Getting pneumonia after surgery can be quite serious . According to the CDC, studies have suggested that pneumonia acquired in the hospital can be fatal as often as 33% of the time.
Other symptoms may include: A cough with greenish or pus-like phlegm (sputum) Fever and chills. General discomfort, uneasiness, or ill feeling (malaise) Loss of appetite. Nausea and vomiting. Sharp chest pain that gets worse with deep breathing or coughing. Shortness of breath . Decreased blood pressure and fast heart rate.
It often requires treatment with antibiotics and lengthens the time until the patient is well enough to leave the hospital. Pneumonia after surgery is a very serious problem because 20% to 40% of affected patients die within 30 days of surgery .
Pneumonia in the elderly happens fast and the prognosis is poor, and elderly are susceptible to severe Pneumonia . The mortality rate for severe pneumonia is as high as 20% . The principal cause of the death is respiratory insufficiency .
The presence of endotracheal tubes and duration of this intervention have been associated with the highest risk (2, 3) of developing nosocomial pneumonia , and the procedure of intubation itself increases this risk significantly, as has been demonstrated in patients requiring reintubation (2, 4, 5).
A mild case of pneumonia in an otherwise healthy person may not require active treatment, although you should always see your doctor to make sure. Drinking enough fluids and resting (sitting up rather than lying down ) may be enough to let your immune system get on with making you better.
How does surgery increase the risk? Move! Take care of your mouth and teeth. Always keep the head of your hospital bed at a 30-degree angle. Do your deep breathing and coughing exercises. When you are awake, use your incentive spirometer 10 times every hour.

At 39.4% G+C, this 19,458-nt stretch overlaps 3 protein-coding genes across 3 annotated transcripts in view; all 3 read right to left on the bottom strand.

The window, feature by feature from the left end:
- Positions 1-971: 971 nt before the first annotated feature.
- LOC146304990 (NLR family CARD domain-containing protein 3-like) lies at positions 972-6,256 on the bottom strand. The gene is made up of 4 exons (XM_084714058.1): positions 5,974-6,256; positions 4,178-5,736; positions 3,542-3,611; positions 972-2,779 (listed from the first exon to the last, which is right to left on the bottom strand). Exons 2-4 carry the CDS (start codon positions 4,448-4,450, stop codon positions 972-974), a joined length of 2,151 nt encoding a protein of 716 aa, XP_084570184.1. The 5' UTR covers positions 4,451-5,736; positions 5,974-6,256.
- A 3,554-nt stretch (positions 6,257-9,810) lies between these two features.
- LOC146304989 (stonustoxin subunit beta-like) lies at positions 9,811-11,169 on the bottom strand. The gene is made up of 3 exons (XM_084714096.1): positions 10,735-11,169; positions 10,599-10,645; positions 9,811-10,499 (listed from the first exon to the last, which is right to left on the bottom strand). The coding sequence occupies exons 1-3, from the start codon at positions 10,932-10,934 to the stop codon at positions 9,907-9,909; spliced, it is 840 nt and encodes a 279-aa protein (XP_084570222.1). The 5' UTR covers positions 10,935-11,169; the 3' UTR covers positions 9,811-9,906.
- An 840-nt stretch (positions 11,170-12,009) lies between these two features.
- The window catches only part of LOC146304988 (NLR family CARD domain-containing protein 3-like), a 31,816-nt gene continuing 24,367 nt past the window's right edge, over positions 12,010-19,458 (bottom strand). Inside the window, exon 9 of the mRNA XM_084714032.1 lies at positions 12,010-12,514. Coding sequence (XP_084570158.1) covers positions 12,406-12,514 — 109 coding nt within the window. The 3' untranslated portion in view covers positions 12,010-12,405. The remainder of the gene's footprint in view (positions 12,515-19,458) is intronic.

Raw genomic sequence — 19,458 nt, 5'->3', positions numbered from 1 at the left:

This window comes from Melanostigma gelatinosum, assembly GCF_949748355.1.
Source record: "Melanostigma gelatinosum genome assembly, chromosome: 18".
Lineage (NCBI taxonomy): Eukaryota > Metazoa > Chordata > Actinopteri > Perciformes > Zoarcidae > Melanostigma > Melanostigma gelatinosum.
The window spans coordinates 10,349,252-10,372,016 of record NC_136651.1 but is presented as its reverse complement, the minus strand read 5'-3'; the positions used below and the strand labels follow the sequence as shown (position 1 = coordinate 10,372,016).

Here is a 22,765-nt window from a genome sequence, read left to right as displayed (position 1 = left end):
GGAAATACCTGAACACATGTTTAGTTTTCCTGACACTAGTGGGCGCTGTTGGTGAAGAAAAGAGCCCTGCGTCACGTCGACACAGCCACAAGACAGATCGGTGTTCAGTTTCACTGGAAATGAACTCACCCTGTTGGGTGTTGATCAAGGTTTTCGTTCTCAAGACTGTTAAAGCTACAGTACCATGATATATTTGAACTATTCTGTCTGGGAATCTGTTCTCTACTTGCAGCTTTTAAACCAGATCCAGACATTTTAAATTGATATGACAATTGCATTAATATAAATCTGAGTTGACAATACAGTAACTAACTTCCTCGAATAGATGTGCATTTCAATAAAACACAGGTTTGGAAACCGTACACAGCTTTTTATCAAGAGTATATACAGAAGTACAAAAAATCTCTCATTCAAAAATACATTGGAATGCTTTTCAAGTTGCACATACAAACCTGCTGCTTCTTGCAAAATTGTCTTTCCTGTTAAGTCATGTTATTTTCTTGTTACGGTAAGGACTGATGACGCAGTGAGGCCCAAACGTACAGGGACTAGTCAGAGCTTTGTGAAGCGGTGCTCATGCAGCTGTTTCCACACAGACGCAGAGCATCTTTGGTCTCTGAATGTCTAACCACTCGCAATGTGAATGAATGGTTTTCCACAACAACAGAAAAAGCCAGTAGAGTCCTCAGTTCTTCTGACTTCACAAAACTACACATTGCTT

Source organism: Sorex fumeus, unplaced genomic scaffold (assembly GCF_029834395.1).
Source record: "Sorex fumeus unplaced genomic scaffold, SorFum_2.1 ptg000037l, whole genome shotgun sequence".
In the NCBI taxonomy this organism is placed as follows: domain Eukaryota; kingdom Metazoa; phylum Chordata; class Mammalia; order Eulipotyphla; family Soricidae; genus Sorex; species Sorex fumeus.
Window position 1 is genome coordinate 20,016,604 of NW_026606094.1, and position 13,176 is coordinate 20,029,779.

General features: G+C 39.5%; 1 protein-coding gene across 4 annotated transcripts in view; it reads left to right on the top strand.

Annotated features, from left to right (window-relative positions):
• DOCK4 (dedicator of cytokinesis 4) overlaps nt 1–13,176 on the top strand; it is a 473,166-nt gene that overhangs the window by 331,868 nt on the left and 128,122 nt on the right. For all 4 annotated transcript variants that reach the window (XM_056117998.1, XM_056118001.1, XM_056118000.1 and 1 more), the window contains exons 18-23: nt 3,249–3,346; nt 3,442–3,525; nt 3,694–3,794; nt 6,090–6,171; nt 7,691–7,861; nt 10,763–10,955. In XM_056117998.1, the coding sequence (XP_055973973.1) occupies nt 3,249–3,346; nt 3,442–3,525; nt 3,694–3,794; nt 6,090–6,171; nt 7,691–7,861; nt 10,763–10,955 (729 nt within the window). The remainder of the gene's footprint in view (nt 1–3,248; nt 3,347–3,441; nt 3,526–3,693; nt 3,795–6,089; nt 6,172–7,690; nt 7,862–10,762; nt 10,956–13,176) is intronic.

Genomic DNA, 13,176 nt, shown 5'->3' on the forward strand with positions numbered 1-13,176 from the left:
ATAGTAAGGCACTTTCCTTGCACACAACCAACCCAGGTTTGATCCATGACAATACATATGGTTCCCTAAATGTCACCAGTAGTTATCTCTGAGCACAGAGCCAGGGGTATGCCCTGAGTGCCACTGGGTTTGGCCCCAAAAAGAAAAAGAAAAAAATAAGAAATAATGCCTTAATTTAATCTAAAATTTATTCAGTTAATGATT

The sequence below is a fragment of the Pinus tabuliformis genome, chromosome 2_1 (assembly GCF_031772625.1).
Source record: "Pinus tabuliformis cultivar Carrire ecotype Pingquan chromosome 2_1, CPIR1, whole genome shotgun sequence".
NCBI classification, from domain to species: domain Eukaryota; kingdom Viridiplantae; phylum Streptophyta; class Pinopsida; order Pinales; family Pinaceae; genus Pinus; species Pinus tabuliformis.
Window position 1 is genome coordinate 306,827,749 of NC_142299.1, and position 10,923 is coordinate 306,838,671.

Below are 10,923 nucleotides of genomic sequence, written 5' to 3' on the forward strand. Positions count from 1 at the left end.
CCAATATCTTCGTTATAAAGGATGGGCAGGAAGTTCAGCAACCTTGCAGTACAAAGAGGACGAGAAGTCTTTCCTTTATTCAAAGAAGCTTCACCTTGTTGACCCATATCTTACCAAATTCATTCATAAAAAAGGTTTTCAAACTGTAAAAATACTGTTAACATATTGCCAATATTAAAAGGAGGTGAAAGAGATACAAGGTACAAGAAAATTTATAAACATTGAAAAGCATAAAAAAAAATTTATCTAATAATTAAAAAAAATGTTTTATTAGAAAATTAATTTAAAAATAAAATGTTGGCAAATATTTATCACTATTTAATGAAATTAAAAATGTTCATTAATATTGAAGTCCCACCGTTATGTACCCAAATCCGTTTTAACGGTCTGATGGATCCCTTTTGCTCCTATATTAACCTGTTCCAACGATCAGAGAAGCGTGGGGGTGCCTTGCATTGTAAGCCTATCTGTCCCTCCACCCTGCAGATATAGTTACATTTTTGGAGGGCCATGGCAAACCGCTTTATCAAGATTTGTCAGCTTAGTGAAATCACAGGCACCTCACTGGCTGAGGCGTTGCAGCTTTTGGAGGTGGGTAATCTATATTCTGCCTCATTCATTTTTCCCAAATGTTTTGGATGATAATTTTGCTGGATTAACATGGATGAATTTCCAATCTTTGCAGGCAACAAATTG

There are four stages of pneumonia , which are consolidation, red hepatization, grey hepatization and resolution.
Reminding yourself to breathe deeply after your operation and to cough at regular intervals helps prevent a chest infection . A physiotherapist may work with you after your surgery to prevent or treat a chest infection . cough more effectively to keep your chest clear.
Postoperative pneumonia is a common complication of surgery , and is associated with marked morbidity and mortality. Despite advances in surgical and anesthetic technique, it persists as a frequent postoperative complication. Many studies have aimed to assess its burden, as well as associated risk factors.
Even with treatment, some people with pneumonia, especially those in high-risk groups, may experience complications, including: Bacteria in the bloodstream ( bacteremia ). Difficulty breathing . Fluid accumulation around the lungs ( pleural effusion ). Lung abscess.
Examples of Conditions that May Delay Surgery Include: Pneumonia or bronchitis within a month before surgery . Stomach virus or flu. Fever. Asthma attack or wheezing within two weeks before surgery .
Pneumonia is an infection of the lungs that can be serious in older adults . In the U.S., nearly 250,000 people are hospitalized with pneumonia each year, and about 50,000 die from the disease, according to the Centers for Disease Control and Prevention (CDC). Seniors are at high risk for complications and death.
Pneumonia , an infection of the lungs, kills more than 50,000 Americans a year, the majority of whom are 65 or older. Pneumonia attacks air sacs in the lungs, causing them to become inflamed and sometimes filled with fluid.
When you are caring for a senior with pneumonia , you can expect a recovery time as long as six to eight weeks. This increased recovery time is due to the weakened state of the elderly with the illness and their body’s inability to fight off the bacteria that pneumonia produces in their lungs.